Running a transportation network is a bit like knitting yarn into a blanket. Each strand has a place and a purpose. When it comes to transit, the light rail thread provides a necessary means of mobility for commuters. Streetcars invigorate neighborhoods. Bus lines are work horses of a system, moving people around a city and its surrounding areas. Bikes, ride-sharing services, motorized scooters – each has a place within the fabric. But on its own, each strand is just a twist of fibers that may, or may not, fully meet the needs of its user. That is why it is so important for transit agencies to strive for the seamless integration of multi-modal means of transit that allow passengers to move between different modes without impediments. Think of it as a providing your customers with a transportation blanket woven from all different kinds of mobility strands!

System integration increases efficiency. It allows different modes of transportation to complement one another and work together as one cohesive unit. According to the U.S. Department of Commerce, travelers typically use more than one mode of transit to complete a trip, therefore connecting those modes is important in order to make travel more convenient, efficient, and hassle-free

A recent report from the National Aging and Disability Transportation Center says that in order to achieve seamless mobility three things are necessary: infrastructure, technology, and coordinated and connecting systems. Infrastructure includes fixed installations, walking trails, ramps and even signage that directs passengers to their destination. Technology helps passengers plan trips, buy tickets, and receive real-time information while en route. Finally, coordination and connection between transportation systems is a must if there is to be integrated fare collection and to ensure that different modes of transportation work in conjunction with one another.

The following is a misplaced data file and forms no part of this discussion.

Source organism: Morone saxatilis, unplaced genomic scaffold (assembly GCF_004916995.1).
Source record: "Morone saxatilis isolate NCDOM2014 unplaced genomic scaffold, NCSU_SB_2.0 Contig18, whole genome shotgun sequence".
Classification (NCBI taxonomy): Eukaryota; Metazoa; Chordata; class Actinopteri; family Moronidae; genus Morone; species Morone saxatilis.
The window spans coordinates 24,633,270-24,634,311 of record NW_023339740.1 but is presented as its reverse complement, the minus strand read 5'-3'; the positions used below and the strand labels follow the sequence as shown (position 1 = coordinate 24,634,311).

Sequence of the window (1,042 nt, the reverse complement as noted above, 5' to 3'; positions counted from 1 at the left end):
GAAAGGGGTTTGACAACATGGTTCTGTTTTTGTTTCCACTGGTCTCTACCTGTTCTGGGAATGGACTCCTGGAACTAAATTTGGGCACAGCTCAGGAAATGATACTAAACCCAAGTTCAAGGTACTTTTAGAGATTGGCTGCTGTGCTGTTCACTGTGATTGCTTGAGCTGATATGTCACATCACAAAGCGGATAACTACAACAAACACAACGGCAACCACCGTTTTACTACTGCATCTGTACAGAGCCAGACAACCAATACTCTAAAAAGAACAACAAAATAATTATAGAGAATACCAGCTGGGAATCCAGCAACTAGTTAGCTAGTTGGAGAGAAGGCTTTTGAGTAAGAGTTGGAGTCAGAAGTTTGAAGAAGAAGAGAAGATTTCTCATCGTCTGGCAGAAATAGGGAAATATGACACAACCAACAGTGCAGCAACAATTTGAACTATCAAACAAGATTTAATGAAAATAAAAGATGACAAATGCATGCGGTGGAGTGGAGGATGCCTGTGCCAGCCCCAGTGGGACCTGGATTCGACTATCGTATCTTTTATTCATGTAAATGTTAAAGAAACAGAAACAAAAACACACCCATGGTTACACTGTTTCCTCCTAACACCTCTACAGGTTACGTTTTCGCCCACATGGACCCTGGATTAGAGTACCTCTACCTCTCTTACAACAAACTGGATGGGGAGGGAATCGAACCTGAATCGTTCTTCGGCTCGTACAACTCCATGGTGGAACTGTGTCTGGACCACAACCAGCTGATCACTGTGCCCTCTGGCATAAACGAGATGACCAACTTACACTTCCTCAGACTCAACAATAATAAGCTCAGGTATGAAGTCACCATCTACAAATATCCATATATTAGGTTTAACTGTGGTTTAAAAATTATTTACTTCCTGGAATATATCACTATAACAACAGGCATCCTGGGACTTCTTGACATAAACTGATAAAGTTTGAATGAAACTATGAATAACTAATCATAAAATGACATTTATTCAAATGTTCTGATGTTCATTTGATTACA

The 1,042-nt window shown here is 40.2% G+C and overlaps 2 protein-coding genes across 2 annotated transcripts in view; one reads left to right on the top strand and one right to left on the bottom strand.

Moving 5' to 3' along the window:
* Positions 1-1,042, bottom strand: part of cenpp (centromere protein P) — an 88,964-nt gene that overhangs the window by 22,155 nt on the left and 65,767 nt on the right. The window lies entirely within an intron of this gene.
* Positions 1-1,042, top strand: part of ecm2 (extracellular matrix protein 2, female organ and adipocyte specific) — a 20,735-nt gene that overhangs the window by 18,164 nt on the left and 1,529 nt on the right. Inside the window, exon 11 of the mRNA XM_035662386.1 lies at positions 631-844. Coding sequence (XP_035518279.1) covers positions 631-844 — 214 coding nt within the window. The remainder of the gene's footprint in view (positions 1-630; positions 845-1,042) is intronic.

RATP Dev’s vice president of North American Rail, Steve Bethel, says integrated fare collection is key to improving the overall travel experience for passengers, but it is only part of the equation. He notes that when introducing a new mode of transit into a community, it’s important to determine the best transfer points between the various modes of travel so the system is as efficient as possible. “You want to make sure you are getting the most bang for your buck on transfer points, and you want to eliminate routes that duplicate one another.”

Moreover, DC Streetcar General Manager, Keith Jones, says in addition to efficiency and convenience there are complexities that must be taken into consideration when integrating a transit system. For example, when Washington, D.C. recently implemented its new streetcar system, it was imperative that the system follow the regulations set out in Title VI of the Civil Rights Act. “RATP Dev made sure that it didn’t inadvertently degrade the bus system in order to make way for the streetcar,” he says. “The bus and the streetcar had to work together. We had to ensure that all modes of transit supported one another.”

A recent study from the National Center for Transit Research finds that: “A lack of coordination not only places a significant burden on those transit users who have to travel on multiple transit system, but also reduces the chance of attracting more riders, reducing congestion, and lowering vehicle emission and greenhouse gas levels.” Travelers want digitally connected, multi-modal hubs that allow them to move seamlessly from one form of transportation to another. It takes a lot of coordination, planning, and experience to weave together a seamless blanket of buses, streetcars, light rail, bikes, ride-sharing services, etc., but that is what creates a successful transit system that is appealing to consumers and turns them into loyal users of public transportation.


By Shivani Rajan,
  • Streetcars